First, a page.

With echoes of their own technonationalist competition of the 1980s and 1990s, the United States and Japan are changing how they manage trade policy, export controls, investment rules, research and development strategies, supply chains, and even visa guidelines to gain a technological edge, this time over China.
The United States and Japan do not have to upend globalization to compete effectively with China. The challenge for Tokyo and Washington is to leverage their common concerns about Beijing’s economic behavior and minimize the differences between their respective approaches.
In two separate livestreamed sessions, Carnegie will convene key thought leaders behind Japan’s “Moonshot” program, the National Science Foundation’s “10 Big Ideas” program, the EU’s Horizon programs, and other fields of science collaboration.
Techno-nationalism is resurgent in the world today, and it comes at a time of more intense strategic friction between the United States and China, compared to the U.S.-Japan trade battles and technology competition from three decades ago.
In the midst of a still-escalating pandemic, most of our attention is rightly focused on dealing with the twin public health and economic emergencies we face.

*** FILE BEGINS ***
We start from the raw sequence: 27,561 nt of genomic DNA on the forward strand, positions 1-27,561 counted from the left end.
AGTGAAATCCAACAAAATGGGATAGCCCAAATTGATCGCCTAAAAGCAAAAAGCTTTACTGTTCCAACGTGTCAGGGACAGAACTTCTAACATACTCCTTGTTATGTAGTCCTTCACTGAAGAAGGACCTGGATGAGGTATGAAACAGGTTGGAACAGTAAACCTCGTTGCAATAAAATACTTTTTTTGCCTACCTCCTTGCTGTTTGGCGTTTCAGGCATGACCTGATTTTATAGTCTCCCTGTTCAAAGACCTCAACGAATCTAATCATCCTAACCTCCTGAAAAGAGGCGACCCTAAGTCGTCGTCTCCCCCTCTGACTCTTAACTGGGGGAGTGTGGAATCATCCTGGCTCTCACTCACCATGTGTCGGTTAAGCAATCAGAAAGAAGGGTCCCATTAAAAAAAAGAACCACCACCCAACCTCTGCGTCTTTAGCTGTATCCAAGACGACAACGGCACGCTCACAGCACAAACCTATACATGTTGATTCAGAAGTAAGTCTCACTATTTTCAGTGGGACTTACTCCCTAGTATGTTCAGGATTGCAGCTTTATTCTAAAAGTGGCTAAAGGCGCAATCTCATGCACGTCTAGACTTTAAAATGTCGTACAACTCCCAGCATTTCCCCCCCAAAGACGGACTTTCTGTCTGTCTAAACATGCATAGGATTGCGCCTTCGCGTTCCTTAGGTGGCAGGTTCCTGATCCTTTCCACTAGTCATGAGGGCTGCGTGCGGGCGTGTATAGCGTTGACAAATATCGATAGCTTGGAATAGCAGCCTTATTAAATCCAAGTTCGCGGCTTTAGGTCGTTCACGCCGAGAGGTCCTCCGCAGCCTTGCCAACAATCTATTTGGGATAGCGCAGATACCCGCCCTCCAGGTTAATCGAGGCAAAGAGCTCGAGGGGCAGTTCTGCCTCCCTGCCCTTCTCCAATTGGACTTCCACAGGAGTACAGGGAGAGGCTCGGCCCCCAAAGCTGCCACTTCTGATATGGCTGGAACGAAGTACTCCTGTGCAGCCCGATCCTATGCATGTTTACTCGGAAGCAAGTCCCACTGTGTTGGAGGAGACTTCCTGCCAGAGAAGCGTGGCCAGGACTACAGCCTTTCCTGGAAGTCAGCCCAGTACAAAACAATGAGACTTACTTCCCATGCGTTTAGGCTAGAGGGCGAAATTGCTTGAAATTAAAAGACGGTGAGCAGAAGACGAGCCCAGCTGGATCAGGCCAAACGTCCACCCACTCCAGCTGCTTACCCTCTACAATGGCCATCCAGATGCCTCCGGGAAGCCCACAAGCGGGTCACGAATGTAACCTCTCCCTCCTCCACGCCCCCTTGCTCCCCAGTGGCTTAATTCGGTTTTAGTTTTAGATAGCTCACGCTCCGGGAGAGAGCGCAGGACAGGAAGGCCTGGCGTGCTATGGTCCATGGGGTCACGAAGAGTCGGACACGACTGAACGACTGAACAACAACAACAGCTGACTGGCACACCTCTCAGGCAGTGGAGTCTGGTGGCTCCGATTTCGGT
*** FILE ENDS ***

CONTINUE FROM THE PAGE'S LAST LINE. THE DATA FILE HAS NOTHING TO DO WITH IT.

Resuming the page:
David R. Stilwell and Hiroyuki Akita will join two panels of leading experts from academia, business, and the media to consider a broad range of political, economic, security, and social issues likely to impact Japan and the U.S.-Japan alliance in the year ahead.
This book examines how various countries and regions are coping with the Sino-U.S. competition and implications for U.S. policymakers.
The decision to remain in the General Security of Military Information Agreement, or GSOMIA, represents a step in the right direction when South Korea, Japan, and their ally the United States face significant obstacles from China and North Korea to maintaining stability in the region.
November brought about a variety of setbacks for Japan related to North Korea. For Japan, close partnership and policy coordination with the United States is vital to managing this challenge.
While the United States and Japan share perceptions toward an increasingly assertive China, U.S.-Japan policy coordination vis-à-vis China is under strain.